Dell XPS 410 Desktop Computer (Core 2 Duo E6600
The good Speedy Core 2 Duo CPU; quiet operation.
Dell is jumping aboard the Core 2 Duo bandwagon, sticking Intel's new Core 2 Duo E6600 CPU inside its XPS 410, a sequel to the company's midrange XPS 400. While our XPS 410 review unit's $2,405 price, which includes a 20-inch wide-screen LCD, may seem a bit high, especially compared to a budget Core 2 Duo system, such as the $999 Velocity Micro Vector GC Campus Edition, the Dell XPS 410's powerful processor and entertainment-friendly feature set provide everything you'll need to watch and record TV programs, create DVDs, and manage multimedia files. The XPS 410 provides brand-name shoppers with a reasonable way to get into the next generation of CPUs without jumping all the way up to Dell's $4,000 XPS 700 gaming monster.
The Dell XPS 410 is housed in the same glossy white BTX case as the XPS 400. It features a silver front bezel and black drive-bay covers. The midtower design is inoffensive enough to fit in with home office or den decor, but it will look out of place mixed in with your home-entertainment components. A DVD burner and a DVD-ROM drive occupy the full-size external drive bays, and one of the two 3.5-inch bays contains a multiformat card reader. Two USB 2.0 ports, a FireWire port, and headphone and microphone jacks are mounted below the drive bays. Six additional USB 2.0 ports, an Ethernet port, and 5.1 audio jacks are located at the rear of the system. The XPS 410 can be configured with a high-end Creative Audigy 2 or X-Fi audio card; our test system included neither, relying instead on an integrated audio solution. For most users, even home-theater users, the integrated audio will be fine.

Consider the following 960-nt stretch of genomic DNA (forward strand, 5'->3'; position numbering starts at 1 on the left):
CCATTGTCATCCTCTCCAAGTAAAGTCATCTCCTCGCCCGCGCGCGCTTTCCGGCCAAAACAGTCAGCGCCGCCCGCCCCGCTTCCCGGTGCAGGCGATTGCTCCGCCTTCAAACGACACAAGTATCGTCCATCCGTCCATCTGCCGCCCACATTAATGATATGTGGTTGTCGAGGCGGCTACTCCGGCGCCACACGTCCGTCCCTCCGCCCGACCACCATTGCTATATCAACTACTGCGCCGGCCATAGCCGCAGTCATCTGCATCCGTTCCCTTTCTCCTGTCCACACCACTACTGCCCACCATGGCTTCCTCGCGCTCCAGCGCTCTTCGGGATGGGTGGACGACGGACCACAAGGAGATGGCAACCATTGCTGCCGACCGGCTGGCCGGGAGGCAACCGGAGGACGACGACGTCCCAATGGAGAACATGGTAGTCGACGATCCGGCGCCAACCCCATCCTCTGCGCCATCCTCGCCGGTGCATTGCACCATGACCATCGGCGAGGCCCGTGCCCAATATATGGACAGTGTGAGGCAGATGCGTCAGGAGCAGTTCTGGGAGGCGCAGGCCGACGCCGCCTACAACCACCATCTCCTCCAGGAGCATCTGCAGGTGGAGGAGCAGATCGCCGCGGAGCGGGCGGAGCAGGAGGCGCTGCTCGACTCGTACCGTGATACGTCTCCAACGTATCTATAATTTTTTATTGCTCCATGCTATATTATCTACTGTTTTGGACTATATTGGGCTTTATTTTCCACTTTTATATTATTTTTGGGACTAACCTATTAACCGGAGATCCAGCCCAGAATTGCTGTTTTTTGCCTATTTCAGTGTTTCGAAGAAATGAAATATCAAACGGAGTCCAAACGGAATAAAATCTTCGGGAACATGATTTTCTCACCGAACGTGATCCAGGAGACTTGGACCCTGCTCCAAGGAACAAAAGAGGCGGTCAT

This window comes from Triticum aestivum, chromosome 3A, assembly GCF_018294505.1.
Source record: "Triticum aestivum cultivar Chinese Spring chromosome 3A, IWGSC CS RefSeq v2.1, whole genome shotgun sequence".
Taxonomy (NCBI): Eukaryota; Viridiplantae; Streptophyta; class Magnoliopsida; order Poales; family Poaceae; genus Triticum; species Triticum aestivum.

The system's chassis is completely tool-free, making it easy to install and remove drives and expansion cards. The XPS 410 relies on two system fans and a BTX airflow scheme to keep components from overheating. We slid off the side panel of our review unit to find a tightly packed interior. The single x16 PCI Express slot holds a 256MB Nvidia GeForce 7900 GS graphics card. Two PCI slots hold a dual TV tuner card and a dual-port FireWire card, leaving two x1 PCI Express slots and one PCI slot available for future expansion. The two hard drive bays mounted at the bottom of the case hold dual 320GB Serial ATA (SATA) drives in a DataSafe (RAID 1) configuration for added data protection. If you'd rather skip the redundant protection, you can have Dell configure the drives for RAID 0 and reclaim the extra drive space for storing recorded TV programs and other hefty multimedia files.
Powered by Intel's Core 2 Duo E6600 processor GHz, the Dell XPS 410 performed as expected. Compared to the other Core 2 Duo and Core 2 Extreme systems we've looked at, it falls right in the middle. We expected it to run significantly slower than the tricked-out XPS 700, which has the high-end Core 2 Extreme X6800 CPU, but it was easily faster than the bargain-price Velocity Micro Vector GC Campus Edition, which has a 1.86GHz Core 2 Duo E6300. Despite the performance boost, bear in mind the Velocity is literally half the cost and is still our best bang-for-the-buck Core 2 Duo system.
While it can't hold a candle to the gamer-centric XPS 700, the XPS 410's included 256MB Nvidia GeForce 7900 GS is a good choice for casual gamers who don't want to invest a lot in a video card. It churned out a very playable framerate of 111.1fps in Quake 4 at 1,024x768, and it will perform even better with high-end options, such as antialiasing, turned off. Stepping up to the $3,900 Falcon Northwest Mach V, which uses an overclocked 2.66GHz Core 2 Duo E6700 and an overclocked GeForce 7950 GX2, gave us 114.2fps in the same game, although at higher resolutions the differences would have been more pronounced.
Our XPS 410 shipped with a solidly built, Dell-branded, wireless Bluetooth multimedia keyboard and mouse. It also shipped with Dell's 5650 100-watt 5.1 speakers, which are a decent choice and retail separately for $80. The monitor that came with our review unit was an UltraSharp 2007WFP 20.1-inch wide-screen LCD. Dropping the monitor will cut $400 from the total system price